Republicans made it clear that the cuts to the IRS were in response to the agency's recent actions. The GOP has a long laundry list of complaints: the payment of IRS bonuses, the failure to accurately and timely answer questions about the exempt organization scandal, old training videos, and the cost of Obamacare implementation. With the exception of the last item, the Service has been tone-deaf in its response to Republicans. In fact, one might even call some of its vague and misleading answers outright defiance of the House majority. That's an odd strategy for an agency crying out for more resources to take.
IRS Commissioner John Koskinen has made it clear that taxpayers and practitioners will suffer just as much as IRS employees if these cuts come to pass. He and other officials have pointed to the fact that IRS telephone responsiveness might drop to 53 percent this year. Far from building support on Capitol Hill or resonating with House members, Koskinen's frequent claims of poverty seem to only provoke GOP lawmakers. "They tell me they're outraged they can only answer 53 percent of the calls; I tell them I'm outraged they just paid [millions] in bonuses to people, some of them who owe back taxes -- get your priorities right," Rep. Ander Crenshaw, R-Fla., said.
The Republican Party has had an axe to grind with the IRS for years. From the moment President Obama was elected in 2008, the GOP started crying foul on some of the agency's practices. The EO scandal seemed to confirm the party's worst fears about the IRS (and, in its more paranoid moments, the extent of White House involvement in day-to-day executive administration). Ever since then, Republicans have been eager to call out every IRS misstep, from the infamous Star Trek videos to lavish conferences. The IRS's defenders have been quick to say that Republicans have politicized the agency's budget, which will harm the tax system. To some Democrats, IRS officials, and NTEU members, the GOP has simply been shrill and vindictive, turning slight missteps into months-long scandals.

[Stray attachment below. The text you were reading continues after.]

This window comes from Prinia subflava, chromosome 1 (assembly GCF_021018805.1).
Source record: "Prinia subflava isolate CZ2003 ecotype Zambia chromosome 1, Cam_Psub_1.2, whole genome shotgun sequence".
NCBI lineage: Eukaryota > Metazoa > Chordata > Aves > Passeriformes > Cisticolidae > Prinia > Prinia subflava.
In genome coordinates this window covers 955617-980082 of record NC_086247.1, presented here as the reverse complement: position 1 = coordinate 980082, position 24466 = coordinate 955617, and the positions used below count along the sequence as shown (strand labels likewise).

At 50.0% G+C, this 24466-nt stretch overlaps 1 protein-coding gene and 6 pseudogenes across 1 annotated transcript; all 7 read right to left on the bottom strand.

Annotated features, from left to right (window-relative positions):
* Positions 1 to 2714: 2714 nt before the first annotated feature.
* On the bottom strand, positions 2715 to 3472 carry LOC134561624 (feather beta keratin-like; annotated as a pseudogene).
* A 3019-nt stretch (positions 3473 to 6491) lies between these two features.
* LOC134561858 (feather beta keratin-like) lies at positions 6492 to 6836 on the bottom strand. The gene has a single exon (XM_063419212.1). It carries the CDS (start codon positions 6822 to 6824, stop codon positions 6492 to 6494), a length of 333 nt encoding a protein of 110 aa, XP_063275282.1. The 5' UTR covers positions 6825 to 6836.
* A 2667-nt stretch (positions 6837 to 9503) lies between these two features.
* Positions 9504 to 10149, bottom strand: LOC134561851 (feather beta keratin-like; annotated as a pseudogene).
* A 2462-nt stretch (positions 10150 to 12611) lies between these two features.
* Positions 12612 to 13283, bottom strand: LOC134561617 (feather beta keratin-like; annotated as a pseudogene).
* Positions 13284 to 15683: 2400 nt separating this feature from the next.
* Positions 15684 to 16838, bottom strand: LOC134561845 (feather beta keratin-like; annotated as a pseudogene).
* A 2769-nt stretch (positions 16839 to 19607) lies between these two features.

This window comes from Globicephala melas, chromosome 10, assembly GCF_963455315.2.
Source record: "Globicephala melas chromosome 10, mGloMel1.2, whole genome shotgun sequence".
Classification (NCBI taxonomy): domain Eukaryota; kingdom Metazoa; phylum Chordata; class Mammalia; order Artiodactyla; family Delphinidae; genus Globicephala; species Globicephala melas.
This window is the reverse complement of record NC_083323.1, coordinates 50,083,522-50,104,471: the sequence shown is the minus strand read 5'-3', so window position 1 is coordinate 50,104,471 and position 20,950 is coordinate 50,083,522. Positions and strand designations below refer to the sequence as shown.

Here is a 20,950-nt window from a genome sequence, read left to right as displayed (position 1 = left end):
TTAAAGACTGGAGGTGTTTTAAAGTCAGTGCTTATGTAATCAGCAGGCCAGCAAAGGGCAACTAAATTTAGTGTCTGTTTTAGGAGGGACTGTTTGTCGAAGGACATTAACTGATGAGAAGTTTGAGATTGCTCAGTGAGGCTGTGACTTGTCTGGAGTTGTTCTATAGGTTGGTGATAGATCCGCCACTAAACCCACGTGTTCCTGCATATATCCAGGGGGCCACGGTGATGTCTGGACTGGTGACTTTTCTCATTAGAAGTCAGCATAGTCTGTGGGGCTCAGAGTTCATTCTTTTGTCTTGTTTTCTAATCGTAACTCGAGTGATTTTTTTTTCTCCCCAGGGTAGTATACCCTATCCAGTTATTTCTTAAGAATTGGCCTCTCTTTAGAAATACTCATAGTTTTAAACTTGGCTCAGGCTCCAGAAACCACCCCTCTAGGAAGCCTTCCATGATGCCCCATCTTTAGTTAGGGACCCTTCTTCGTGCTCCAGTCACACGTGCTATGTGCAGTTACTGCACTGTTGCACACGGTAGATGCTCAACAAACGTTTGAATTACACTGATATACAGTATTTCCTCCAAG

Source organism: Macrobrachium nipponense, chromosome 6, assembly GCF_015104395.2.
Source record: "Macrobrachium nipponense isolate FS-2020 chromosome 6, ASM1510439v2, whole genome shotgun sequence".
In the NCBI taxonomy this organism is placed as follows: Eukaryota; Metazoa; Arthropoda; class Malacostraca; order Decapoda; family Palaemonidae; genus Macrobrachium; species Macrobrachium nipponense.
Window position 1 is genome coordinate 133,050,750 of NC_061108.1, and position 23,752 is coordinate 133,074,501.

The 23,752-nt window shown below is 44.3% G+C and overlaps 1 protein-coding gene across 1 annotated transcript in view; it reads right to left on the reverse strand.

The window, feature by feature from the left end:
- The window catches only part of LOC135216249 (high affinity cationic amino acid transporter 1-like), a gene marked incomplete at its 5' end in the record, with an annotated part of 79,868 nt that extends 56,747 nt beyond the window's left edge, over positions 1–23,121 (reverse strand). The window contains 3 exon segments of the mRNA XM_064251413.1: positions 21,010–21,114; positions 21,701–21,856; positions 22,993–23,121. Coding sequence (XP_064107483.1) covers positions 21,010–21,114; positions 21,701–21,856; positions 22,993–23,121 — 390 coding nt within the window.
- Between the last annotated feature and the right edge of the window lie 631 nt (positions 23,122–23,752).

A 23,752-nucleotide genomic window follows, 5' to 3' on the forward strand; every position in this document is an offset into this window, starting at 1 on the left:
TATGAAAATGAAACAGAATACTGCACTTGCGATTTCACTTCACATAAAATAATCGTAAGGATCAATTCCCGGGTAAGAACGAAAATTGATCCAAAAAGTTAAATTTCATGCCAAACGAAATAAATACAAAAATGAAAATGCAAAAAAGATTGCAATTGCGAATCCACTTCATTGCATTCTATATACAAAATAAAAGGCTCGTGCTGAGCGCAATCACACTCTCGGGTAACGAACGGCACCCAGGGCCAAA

Those who criticize the GOP's handling of the various IRS scandals have a point. But lost in their reflexive defense of the Service are valid Republican complaints about the IRS's lack of transparency and responsiveness. For whatever reason, the Service decided that it wouldn't cooperate with Republicans over the scandal. Maybe it thought the GOP wouldn't be reasonable. Maybe it thought giving clear answers and admitting obvious wrongdoing would be more damaging to its prospects than being opaque and evasive. Well, it was wrong -- both in hindsight, given the budget passed over the weekend, and at the time, given the agency's duty to be nonpartisan.
From certain vantage points, it seems that the IRS doubled down on thumbing its nose at Republicans over the last two years, perhaps with the idea that Senate Democrats and the president would protect it (and anyone who says this is an unfair characterization hasn't been reading Lois Lerner's e-mails). They didn't. The IRS has no political allies. If it wants to be effective, it has to rebuild its relationship with the majority party on Capitol Hill. It needs to be more open and cooperative with Republicans, and it has to be able to convince at least the more reasonable right-of-center lawmakers that it can perform its functions as tax administrator in an unbiased manner. The agency has woefully failed at that task over the last six years and it needs to make that its top priority during the next Congress.